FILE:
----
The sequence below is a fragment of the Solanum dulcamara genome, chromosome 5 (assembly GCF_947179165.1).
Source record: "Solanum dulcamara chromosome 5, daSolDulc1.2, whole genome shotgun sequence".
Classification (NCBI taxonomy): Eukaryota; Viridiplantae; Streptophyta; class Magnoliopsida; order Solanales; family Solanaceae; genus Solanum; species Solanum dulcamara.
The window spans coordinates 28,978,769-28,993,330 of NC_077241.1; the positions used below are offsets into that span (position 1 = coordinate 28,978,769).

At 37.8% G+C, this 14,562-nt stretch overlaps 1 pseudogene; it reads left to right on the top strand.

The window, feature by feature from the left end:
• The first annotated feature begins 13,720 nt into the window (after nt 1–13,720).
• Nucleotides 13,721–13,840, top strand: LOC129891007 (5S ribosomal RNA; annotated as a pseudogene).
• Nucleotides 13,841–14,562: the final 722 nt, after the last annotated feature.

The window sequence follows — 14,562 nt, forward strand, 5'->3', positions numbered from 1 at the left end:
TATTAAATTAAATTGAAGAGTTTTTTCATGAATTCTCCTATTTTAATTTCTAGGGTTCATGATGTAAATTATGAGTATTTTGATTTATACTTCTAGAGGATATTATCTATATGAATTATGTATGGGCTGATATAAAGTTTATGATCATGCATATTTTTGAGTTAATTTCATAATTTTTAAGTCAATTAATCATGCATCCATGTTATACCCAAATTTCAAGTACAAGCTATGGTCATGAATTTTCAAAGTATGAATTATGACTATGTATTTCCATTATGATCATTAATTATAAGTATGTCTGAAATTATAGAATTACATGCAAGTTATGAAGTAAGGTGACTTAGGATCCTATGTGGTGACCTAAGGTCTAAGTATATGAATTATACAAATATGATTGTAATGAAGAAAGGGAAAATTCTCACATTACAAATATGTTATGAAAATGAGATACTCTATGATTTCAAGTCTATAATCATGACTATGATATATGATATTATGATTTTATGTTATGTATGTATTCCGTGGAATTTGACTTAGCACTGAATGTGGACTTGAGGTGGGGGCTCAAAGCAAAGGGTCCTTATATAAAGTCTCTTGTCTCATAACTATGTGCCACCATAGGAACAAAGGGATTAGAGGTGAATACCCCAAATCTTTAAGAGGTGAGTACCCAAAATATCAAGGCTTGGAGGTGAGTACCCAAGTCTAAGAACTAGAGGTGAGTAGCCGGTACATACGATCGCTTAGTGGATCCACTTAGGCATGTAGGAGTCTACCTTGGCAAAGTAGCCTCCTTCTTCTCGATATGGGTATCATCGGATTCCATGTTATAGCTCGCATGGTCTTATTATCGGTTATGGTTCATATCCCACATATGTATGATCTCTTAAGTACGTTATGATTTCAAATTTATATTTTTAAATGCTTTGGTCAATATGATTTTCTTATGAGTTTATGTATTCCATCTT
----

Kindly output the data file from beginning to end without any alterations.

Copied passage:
The sequence below is a fragment of the Solanum dulcamara genome, chromosome 5 (assembly GCF_947179165.1).
Source record: "Solanum dulcamara chromosome 5, daSolDulc1.2, whole genome shotgun sequence".
Classification (NCBI taxonomy): Eukaryota; Viridiplantae; Streptophyta; class Magnoliopsida; order Solanales; family Solanaceae; genus Solanum; species Solanum dulcamara.
The window spans coordinates 28,978,769-28,993,330 of NC_077241.1; the positions used below are offsets into that span (position 1 = coordinate 28,978,769).

At 37.8% G+C, this 14,562-nt stretch overlaps 1 pseudogene; it reads left to right on the top strand.

The window, feature by feature from the left end:
• The first annotated feature begins 13,720 nt into the window (after nt 1–13,720).
• Nucleotides 13,721–13,840, top strand: LOC129891007 (5S ribosomal RNA; annotated as a pseudogene).
• Nucleotides 13,841–14,562: the final 722 nt, after the last annotated feature.

The window sequence follows — 14,562 nt, forward strand, 5'->3', positions numbered from 1 at the left end:
TATTAAATTAAATTGAAGAGTTTTTTCATGAATTCTCCTATTTTAATTTCTAGGGTTCATGATGTAAATTATGAGTATTTTGATTTATACTTCTAGAGGATATTATCTATATGAATTATGTATGGGCTGATATAAAGTTTATGATCATGCATATTTTTGAGTTAATTTCATAATTTTTAAGTCAATTAATCATGCATCCATGTTATACCCAAATTTCAAGTACAAGCTATGGTCATGAATTTTCAAAGTATGAATTATGACTATGTATTTCCATTATGATCATTAATTATAAGTATGTCTGAAATTATAGAATTACATGCAAGTTATGAAGTAAGGTGACTTAGGATCCTATGTGGTGACCTAAGGTCTAAGTATATGAATTATACAAATATGATTGTAATGAAGAAAGGGAAAATTCTCACATTACAAATATGTTATGAAAATGAGATACTCTATGATTTCAAGTCTATAATCATGACTATGATATATGATATTATGATTTTATGTTATGTATGTATTCCGTGGAATTTGACTTAGCACTGAATGTGGACTTGAGGTGGGGGCTCAAAGCAAAGGGTCCTTATATAAAGTCTCTTGTCTCATAACTATGTGCCACCATAGGAACAAAGGGATTAGAGGTGAATACCCCAAATCTTTAAGAGGTGAGTACCCAAAATATCAAGGCTTGGAGGTGAGTACCCAAGTCTAAGAACTAGAGGTGAGTAGCCGGTACATACGATCGCTTAGTGGATCCACTTAGGCATGTAGGAGTCTACCTTGGCAAAGTAGCCTCCTTCTTCTCGATATGGGTATCATCGGATTCCATGTTATAGCTCGCATGGTCTTATTATCGGTTATGGTTCATATCCCACATATGTATGATCTCTTAAGTACGTTATGATTTCAAATTTATATTTTTAAATGCTTTGGTCAATATGATTTTCTTATGAGTTTATGTATTCCATCTT